Native. Annual. Propagates by seeds. Time of bloom: August to October. Seed-time: September to November. Range: Kansas to California, Arizona, New
Fig. 17. - Few-flowered Aristida (Aristida oligantha).
In the hot, arid regions of the Southwest, which are its home, the Sand-grass is not called a weed, for its thin, wiry stems afford some grazing where otherwise there might be none; but when it appears in soils where better forage can be made to flourish, it should be crowded out. Its seeds are often an impurity of western grass seed.
It grows in tufts, from tufted roots, the stems six to eighteen inches tall, many-branched. Leaves three to six inches long, but hardly more than an eighth of an inch wide, pointed and involute. Panicle slender, four to eight inches long, its short, erect branches in fascicles of two to four; the slim spikelets have the glumes one-nerved, the first only about half as long as the second, the lemma keeled and hairy, its three awns divergent, the central one extended much beyond the other two.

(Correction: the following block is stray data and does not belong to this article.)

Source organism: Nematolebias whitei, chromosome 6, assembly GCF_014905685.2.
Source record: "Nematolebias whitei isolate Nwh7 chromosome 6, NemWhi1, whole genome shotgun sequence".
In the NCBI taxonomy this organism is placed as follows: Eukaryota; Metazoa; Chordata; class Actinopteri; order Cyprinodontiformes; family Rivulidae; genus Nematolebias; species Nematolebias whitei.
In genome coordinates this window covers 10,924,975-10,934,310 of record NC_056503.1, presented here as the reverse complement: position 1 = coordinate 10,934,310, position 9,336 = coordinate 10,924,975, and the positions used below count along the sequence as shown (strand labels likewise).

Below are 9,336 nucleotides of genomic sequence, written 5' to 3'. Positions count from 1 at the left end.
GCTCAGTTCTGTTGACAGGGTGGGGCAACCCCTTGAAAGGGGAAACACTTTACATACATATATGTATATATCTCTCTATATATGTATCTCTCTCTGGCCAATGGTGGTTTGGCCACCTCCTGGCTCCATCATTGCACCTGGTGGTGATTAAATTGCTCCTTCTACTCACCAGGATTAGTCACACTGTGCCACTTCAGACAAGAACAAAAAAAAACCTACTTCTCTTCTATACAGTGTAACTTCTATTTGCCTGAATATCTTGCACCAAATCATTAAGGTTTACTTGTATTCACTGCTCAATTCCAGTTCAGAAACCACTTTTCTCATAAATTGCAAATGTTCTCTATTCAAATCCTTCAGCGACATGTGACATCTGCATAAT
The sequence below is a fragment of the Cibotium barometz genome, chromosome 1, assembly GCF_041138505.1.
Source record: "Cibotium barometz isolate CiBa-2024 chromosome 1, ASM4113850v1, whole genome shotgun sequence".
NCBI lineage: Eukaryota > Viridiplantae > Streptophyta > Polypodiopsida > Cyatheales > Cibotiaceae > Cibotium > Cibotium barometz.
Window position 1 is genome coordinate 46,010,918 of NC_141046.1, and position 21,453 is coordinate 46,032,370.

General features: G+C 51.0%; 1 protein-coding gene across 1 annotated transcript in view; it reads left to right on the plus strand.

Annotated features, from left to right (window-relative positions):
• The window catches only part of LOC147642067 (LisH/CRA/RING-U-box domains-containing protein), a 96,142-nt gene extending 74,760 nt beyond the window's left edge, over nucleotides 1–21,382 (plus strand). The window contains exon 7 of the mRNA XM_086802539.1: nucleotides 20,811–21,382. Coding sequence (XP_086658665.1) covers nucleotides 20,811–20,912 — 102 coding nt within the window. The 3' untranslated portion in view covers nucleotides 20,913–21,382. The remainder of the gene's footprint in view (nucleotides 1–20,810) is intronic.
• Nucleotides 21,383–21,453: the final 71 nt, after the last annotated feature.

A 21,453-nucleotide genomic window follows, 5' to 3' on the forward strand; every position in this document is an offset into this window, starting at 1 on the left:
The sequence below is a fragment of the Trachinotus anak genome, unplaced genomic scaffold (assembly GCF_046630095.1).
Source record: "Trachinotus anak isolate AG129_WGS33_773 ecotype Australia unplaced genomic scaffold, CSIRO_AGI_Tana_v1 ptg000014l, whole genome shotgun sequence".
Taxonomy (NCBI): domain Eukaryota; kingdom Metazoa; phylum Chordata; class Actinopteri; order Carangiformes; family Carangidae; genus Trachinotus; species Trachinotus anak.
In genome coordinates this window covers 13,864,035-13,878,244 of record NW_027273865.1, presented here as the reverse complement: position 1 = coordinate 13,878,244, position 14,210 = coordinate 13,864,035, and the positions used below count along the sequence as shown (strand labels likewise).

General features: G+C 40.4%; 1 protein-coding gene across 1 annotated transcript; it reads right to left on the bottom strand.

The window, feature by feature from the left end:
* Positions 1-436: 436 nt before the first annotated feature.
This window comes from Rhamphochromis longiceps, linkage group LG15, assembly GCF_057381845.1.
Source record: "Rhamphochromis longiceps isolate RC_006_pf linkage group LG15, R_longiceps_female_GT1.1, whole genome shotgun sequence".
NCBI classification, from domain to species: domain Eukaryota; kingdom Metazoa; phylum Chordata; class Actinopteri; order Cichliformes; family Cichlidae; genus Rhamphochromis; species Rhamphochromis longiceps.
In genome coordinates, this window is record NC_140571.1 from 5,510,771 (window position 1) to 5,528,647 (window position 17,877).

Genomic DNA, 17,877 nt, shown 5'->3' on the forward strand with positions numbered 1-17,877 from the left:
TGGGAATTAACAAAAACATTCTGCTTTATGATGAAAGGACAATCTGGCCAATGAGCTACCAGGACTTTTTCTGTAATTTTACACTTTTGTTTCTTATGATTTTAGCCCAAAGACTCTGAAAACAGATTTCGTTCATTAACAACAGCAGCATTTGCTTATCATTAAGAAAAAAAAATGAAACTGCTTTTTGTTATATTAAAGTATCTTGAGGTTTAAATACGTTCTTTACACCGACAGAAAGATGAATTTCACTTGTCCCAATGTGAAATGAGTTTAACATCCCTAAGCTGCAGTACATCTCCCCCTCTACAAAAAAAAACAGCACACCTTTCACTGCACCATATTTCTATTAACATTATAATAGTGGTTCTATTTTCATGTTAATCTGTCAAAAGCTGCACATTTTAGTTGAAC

Means of control the same as for the two preceding grasses.